Holy Family c. 1920
Holy Family c. 2000
But even more pervasive, and more revealing, is the ways in which today's built environment reveals the enduring privilege of race and class upon the built environment. This is most easily seen by the fact that most of the sites of Chicago's religious history that still exist are those that remain in the hands of their founders. Holy Family Church, for example, has remained at the intersection of Roosevelt and May Streets for nearly a hundred and fifty years. The congregation has survived several fires and a neighborhood that has turned  over repeatedly because it has had the resources to sustain itself. Many storefront churches and evangelical rescue missions, however, are gone.

Yet the ways in which power and privilege manifest themselves in the urban landscape go even deeper than the presence or absence of buildings. It also occurs in the seemingly innocuous act of assigning geocoordinates. Data is supposed to be the great leveler. We're all ones and zeroes to the computer. But the level of precision one can get in assigning coordinates is deeply inflected by race, class, and gender. For example, Chicago Sinai Congregation's 1890 temple no longer exists. But the fact that the neighborhood it was located in remains relatively stable means that translating its 1893 address into 2014 coordinates is relatively easy--even if that space is now luxury condos. But to try and locate the coordinates of most of the city's black churches has been one of the saddest research tasks I've undertaken. The intersections, streets, and alleyways that once pulsated with the rhythms of black Chicago are in many instances gone. And not just the buildings. Streets have been removed, intersections torn up, and alleys completely abandoned. Assigning these sites geocoordinates has involved a lot of estimated guesses, and in many instances I've been forced to simply place a church in the middle of the street because the data does not suggest which corner it was on. It's like witnessing the traumas of the twentieth century in longitude and latitude.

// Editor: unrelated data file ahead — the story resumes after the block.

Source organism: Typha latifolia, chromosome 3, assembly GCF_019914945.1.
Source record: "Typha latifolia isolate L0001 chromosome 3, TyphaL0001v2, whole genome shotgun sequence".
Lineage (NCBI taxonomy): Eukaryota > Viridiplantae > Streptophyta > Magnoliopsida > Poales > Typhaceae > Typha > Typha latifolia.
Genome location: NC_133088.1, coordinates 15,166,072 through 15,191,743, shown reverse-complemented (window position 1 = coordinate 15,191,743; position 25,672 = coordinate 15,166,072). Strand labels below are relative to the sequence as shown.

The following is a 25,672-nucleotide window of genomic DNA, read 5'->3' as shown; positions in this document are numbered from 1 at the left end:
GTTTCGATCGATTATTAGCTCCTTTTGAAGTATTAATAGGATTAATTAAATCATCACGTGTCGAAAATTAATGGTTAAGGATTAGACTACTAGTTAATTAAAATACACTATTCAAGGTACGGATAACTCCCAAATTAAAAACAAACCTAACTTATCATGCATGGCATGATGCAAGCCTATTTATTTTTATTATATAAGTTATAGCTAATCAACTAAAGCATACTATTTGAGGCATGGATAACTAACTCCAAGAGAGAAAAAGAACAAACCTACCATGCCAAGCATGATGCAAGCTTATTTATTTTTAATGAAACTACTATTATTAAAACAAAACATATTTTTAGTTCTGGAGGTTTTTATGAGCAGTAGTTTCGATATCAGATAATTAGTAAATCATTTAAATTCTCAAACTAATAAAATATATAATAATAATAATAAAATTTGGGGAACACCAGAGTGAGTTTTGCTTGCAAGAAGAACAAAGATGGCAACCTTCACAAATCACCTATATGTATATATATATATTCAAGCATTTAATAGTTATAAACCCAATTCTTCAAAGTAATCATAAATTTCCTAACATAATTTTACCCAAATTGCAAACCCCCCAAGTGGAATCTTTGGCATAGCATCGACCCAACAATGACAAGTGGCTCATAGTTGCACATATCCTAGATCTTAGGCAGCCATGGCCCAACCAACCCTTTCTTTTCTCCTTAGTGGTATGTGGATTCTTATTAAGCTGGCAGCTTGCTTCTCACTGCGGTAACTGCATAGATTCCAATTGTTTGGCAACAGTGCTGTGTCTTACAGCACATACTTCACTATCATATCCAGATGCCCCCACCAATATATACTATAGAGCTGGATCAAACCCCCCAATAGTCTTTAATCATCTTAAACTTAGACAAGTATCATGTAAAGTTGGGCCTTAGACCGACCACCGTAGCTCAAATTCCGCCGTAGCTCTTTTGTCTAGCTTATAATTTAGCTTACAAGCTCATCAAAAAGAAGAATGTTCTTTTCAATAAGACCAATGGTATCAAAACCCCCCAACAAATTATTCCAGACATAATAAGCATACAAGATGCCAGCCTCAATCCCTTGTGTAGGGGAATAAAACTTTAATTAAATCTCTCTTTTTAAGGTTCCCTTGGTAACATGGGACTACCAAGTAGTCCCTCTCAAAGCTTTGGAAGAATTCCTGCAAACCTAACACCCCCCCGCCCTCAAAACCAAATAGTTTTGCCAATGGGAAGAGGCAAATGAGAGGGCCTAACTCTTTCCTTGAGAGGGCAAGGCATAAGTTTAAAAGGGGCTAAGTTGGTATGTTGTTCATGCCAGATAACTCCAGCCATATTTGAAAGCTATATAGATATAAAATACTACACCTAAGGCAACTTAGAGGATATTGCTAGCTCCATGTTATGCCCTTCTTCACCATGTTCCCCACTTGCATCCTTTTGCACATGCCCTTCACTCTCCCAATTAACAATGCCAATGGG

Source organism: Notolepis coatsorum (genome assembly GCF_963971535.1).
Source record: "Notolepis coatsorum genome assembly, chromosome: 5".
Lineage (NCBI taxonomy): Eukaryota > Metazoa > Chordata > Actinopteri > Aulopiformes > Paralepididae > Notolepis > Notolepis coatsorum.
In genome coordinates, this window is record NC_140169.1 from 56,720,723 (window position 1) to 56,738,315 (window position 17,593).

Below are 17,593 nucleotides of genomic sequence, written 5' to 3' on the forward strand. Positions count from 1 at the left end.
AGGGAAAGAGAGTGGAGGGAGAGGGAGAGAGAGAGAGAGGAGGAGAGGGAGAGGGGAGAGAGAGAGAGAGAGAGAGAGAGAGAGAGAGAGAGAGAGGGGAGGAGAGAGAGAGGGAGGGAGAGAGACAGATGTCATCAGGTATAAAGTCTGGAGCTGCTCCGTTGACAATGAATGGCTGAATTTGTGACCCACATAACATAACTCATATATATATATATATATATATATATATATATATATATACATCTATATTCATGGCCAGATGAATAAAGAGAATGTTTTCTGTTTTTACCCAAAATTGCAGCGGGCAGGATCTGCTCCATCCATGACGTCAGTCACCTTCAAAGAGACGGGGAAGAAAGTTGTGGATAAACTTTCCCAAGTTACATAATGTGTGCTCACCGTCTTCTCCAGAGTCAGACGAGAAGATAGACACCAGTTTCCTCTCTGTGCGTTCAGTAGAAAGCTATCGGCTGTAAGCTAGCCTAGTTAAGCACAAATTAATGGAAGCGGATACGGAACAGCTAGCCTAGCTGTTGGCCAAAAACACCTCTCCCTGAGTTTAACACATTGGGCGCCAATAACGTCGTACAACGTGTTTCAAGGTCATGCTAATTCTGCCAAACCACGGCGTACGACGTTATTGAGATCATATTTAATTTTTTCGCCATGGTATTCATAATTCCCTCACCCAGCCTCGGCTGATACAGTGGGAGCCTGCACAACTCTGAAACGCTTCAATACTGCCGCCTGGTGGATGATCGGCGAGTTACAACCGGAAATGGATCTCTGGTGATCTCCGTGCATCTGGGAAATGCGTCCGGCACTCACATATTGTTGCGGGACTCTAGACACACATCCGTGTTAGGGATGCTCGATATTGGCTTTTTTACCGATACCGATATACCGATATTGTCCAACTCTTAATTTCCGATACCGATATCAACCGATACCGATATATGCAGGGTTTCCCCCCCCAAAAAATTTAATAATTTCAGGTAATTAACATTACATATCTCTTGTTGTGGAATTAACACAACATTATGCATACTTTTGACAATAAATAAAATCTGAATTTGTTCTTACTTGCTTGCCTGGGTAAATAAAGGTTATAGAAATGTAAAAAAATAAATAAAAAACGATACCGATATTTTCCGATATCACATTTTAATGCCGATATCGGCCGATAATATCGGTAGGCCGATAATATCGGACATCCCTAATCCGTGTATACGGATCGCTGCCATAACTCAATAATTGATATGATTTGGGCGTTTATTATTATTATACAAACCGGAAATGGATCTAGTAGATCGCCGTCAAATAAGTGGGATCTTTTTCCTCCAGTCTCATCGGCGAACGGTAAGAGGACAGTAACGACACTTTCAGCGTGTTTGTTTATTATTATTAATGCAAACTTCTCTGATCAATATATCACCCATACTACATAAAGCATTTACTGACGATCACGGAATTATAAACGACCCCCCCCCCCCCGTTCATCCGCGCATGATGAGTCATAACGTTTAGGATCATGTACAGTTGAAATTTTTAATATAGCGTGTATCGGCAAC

In 1896 a young A.M.E. minister by the name of Reverdy Ransom took a pastorate on Chicago's south side. By 1900 he had opened the Institutional Church and Social Settlement at 3852 Dearborn St., one of the first institutional churches to minister to African Americans in the country. Ransom would go on to become bishop of the AME church and a leader of the Social Gospel. Like Sinai Congregation, the building that once housed the settlement is now gone. But unlike Sinai, I cannot say with certainty where exactly on Dearborn the church once stood. How many other landscape of American religious history are now gone? And what kind of projects can we envision that can either save or recreate them?